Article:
66. Philistia Ascendant [Catastrophism & Ancient History Journal $]
... supposedly seafaring nation would disembark and inhabit a land without either a natural harbor or a decent port?" The answer, in a nutshell, is "any port in a storm!" In the time of Abraham and Isaac, Philistines ruled Gerar (Genesis 21:22, 26:1), a city in southern Canaan, near Gaza, which later became one of the five principal cities of Philistia. It is unclear how long the Philistines had occupied Gerar, but it was not their place of origin. The Bible states that they came from Caphtor (1 Chronicles 1:11) and that Caphtor was an island (Jeremiah 47:4). Genesis 10:13-14 says that Mizraim, son of Ham, was the father of "the Casluhim, from whom the Philistines went forth." Because the Philistines came from Caphtor it is assumed that "the Caphtorim" of Deuteronomy 2:23, who wiped out the Avvites and settled on the coast of Canaan, were Philistines. It should be noted, however, that Genesis ...
67. Bookshelf [SIS C&C Review $]
... & David Jones (Lorenz Books, £17 95) A to Z format encyclopaedia with more than 600 entries. Tales of the Plumed Serpent by Diana Ferguson (Collins& Brown, £17 99) Creation and initiation myths of the Maya, Aztec and Inca. Norse Myths; Celtic Myths by R.I Page; M. J. Green (British Museum, £17 98 for both) From Norse vision of the creation to Ragnarok, end of the world; Irish and Welsh myths with clues from archaeology. Rewriting the Bible: How archaeology is reshaping the Middle East by Amy Dockser Marcus (Little, Brown, £18 99) A detailed assessment of how the modern archaeology is challenging Biblical accounts of ancient history. The Bible Unearthed by Israel Finkelstein& N. A. Silberman (The Free Press, $26) One side in the ongoing debate about historicity of the Bible. The authors argue that earlier archaeologists used archaeology to support the biblical record but they used archaeology as an independent source to reconstruct the history of ancient Israel. Their ...
68. The Answer to Clapham's Question: Revise! [Catastrophism & Ancient History Journal $]
... years on the basis of one of any number of constructions (some allowing a much shorter chronology) that could be placed on the epitomes of Manetho. 53 At the same time they ignored Herodotus and ever since have been inventing ways to discredit him that are based in the final analysis on nothing more than the original arbitrary selection of the Manethonian framework. If Clapham and more conventional scholars would stop accepting this dogma and applied the same standards of historiography and literary criticism and analysis to the epitomes of Manetho as they do to the Bible, the Manethonian framework and the chronology that is dependent upon it would be quickly junked as untenable. When these chronologies are straightened out, most of what Clapham and other modern Bible commentators have opined about Biblical chronologies and historicity will have to be reconsidered and, no doubt, jettisoned. I agree with Clapham that it is likely, as argued by John van Seters, that the Bible was a late composition. It certainly contains historical distortions designed to bolster the religious and political positions and values of its authors. But it ...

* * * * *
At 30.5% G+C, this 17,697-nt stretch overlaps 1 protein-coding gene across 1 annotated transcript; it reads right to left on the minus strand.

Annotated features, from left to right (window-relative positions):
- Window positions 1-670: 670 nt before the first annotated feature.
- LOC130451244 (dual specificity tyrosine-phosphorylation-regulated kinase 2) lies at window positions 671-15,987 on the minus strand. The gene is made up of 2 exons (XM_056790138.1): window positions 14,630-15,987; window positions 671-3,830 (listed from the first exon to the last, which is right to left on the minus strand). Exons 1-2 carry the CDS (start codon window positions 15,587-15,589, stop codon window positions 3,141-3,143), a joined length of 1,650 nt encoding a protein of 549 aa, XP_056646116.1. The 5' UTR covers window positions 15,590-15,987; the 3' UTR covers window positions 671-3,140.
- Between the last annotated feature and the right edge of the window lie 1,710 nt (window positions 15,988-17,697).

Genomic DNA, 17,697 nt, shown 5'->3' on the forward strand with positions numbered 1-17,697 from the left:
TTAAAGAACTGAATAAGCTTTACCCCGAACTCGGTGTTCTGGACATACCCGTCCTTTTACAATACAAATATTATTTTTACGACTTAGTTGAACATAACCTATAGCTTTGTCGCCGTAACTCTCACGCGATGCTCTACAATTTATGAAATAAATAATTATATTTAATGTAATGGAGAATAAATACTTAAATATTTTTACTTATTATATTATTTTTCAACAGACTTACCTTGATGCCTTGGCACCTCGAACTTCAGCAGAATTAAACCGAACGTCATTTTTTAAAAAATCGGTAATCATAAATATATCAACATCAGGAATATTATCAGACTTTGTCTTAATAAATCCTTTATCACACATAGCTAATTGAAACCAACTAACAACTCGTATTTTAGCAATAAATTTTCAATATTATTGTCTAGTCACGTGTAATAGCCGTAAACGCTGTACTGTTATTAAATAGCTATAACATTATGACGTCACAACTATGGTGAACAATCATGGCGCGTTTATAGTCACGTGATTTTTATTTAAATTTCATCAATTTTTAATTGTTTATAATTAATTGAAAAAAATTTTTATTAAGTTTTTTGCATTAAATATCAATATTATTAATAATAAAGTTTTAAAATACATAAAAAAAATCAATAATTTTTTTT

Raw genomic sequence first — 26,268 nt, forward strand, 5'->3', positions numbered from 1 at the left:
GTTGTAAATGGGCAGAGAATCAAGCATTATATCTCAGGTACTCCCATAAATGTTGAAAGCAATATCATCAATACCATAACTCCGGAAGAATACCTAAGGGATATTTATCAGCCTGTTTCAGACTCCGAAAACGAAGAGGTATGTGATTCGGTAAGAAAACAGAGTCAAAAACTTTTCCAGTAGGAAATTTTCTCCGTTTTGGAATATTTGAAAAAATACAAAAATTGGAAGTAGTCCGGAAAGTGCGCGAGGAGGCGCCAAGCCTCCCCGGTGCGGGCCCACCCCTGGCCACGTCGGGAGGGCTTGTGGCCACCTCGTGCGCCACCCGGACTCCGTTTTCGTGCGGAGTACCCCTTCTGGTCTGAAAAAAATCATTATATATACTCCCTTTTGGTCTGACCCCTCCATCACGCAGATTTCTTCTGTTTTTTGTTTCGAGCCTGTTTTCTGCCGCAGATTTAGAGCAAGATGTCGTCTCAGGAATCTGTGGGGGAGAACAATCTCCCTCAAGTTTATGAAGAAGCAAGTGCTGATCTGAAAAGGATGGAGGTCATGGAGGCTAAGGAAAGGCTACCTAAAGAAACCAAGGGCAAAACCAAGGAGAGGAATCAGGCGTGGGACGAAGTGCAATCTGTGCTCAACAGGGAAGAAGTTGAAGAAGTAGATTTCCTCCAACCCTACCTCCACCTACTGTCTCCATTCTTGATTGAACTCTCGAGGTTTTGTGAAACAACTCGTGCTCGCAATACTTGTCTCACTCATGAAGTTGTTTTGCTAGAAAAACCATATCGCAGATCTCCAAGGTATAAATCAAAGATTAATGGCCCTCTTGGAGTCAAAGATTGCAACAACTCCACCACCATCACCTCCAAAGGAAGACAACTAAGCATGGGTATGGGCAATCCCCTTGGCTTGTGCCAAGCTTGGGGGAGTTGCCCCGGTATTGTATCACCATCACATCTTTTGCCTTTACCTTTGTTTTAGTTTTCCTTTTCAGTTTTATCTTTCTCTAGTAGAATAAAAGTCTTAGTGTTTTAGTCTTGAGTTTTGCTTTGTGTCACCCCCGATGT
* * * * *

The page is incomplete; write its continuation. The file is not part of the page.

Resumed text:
69. Khima and Kesil [SIS C&C Review $]
... deals with violent acts to which the Earth was once subjected: "... Who shut up the sea with doors [barriers when it brake forth..." Who could command the dawn "that it might take hold of the ends of the earth, that the wicked might be shaken out of it". The Lord asks Job: "Canst thou bind the chains [fetters of Khima or loosen the reins of Kesil? Canst thou lead forth the Mazzaroth in its season...?" The Cambridge Bible wonders at the meaning of this passage. Like the King James version it translates Pleiades for Khima, and Orion for Kesil. Mazzaroth is left untranslated. In Amos (5:8) once more Khima and Kesil are mentioned in a verse that reveals the great acts of the Lord who "maketh Khima and Kesil, and turneth the shadow of death into the morning, and maketh the day dark with night: that calleth for the waters of the sea, and poureth them upon the face of the earth.. ...
70. The Bible Through a King James Filter [SIS C&C Workshop $]
... From: SIS Workshop No. 1 (Mar 1978) Home¦ Issue Contents The Bible Through a King James Filter Martin Sieff Preconceptions tend to distort our perception of reality. When Immanuel Velikovsky suggested that a literal reading of the histories, mythologies and descriptive texts of the ancient world offered overwhelming testimony to the witnessing of skyborn catastrophes on a literally global scale by their authors, his suggestion was rejected- one might almost say exorcised- by a tautological declaration. As it was a priori assumed that the regular, uniformitarian processes of the Earth had continued undisturbed throughout historical times, all historical material, from the earliest times, had been viewed through the filter of this assumption and interpreted accordingly. Velikovsky's interpretations were, therefore, "refuted" by explanations and interpretations which had been developed in the first place to explain the material within the unquestioningly accepted uniformitarian framework. In "Worlds in Collision", Velikovsky identified the phenomenon: "...the Book of Isaiah and other books of the Scriptures have been read by millions during the centuries in hundreds of languages ...